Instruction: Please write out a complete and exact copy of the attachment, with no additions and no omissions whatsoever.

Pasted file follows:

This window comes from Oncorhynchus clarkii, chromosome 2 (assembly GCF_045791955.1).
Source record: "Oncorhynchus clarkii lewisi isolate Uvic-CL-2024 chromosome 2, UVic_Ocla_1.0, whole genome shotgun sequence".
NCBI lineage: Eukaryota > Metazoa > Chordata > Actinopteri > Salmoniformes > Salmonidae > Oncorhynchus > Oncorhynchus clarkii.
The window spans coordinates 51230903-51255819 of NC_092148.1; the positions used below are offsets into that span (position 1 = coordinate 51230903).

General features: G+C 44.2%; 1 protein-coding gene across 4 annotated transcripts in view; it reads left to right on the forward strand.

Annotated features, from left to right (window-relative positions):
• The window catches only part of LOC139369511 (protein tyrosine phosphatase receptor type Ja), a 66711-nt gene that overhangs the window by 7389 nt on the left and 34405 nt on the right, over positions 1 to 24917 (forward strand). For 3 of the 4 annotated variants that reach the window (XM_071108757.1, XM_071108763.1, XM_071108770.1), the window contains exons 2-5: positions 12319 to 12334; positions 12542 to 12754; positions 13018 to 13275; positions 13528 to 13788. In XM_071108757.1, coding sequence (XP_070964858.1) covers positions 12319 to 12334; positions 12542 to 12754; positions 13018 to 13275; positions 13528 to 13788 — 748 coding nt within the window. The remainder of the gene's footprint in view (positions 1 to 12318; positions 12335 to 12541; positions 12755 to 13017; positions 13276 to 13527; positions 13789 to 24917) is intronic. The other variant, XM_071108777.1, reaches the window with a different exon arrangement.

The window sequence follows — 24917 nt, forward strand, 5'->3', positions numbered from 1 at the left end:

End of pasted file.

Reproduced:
This window comes from Oncorhynchus clarkii, chromosome 2 (assembly GCF_045791955.1).
Source record: "Oncorhynchus clarkii lewisi isolate Uvic-CL-2024 chromosome 2, UVic_Ocla_1.0, whole genome shotgun sequence".
NCBI lineage: Eukaryota > Metazoa > Chordata > Actinopteri > Salmoniformes > Salmonidae > Oncorhynchus > Oncorhynchus clarkii.
The window spans coordinates 51230903-51255819 of NC_092148.1; the positions used below are offsets into that span (position 1 = coordinate 51230903).

General features: G+C 44.2%; 1 protein-coding gene across 4 annotated transcripts in view; it reads left to right on the forward strand.

Annotated features, from left to right (window-relative positions):
• The window catches only part of LOC139369511 (protein tyrosine phosphatase receptor type Ja), a 66711-nt gene that overhangs the window by 7389 nt on the left and 34405 nt on the right, over positions 1 to 24917 (forward strand). For 3 of the 4 annotated variants that reach the window (XM_071108757.1, XM_071108763.1, XM_071108770.1), the window contains exons 2-5: positions 12319 to 12334; positions 12542 to 12754; positions 13018 to 13275; positions 13528 to 13788. In XM_071108757.1, coding sequence (XP_070964858.1) covers positions 12319 to 12334; positions 12542 to 12754; positions 13018 to 13275; positions 13528 to 13788 — 748 coding nt within the window. The remainder of the gene's footprint in view (positions 1 to 12318; positions 12335 to 12541; positions 12755 to 13017; positions 13276 to 13527; positions 13789 to 24917) is intronic. The other variant, XM_071108777.1, reaches the window with a different exon arrangement.

The window sequence follows — 24917 nt, forward strand, 5'->3', positions numbered from 1 at the left end: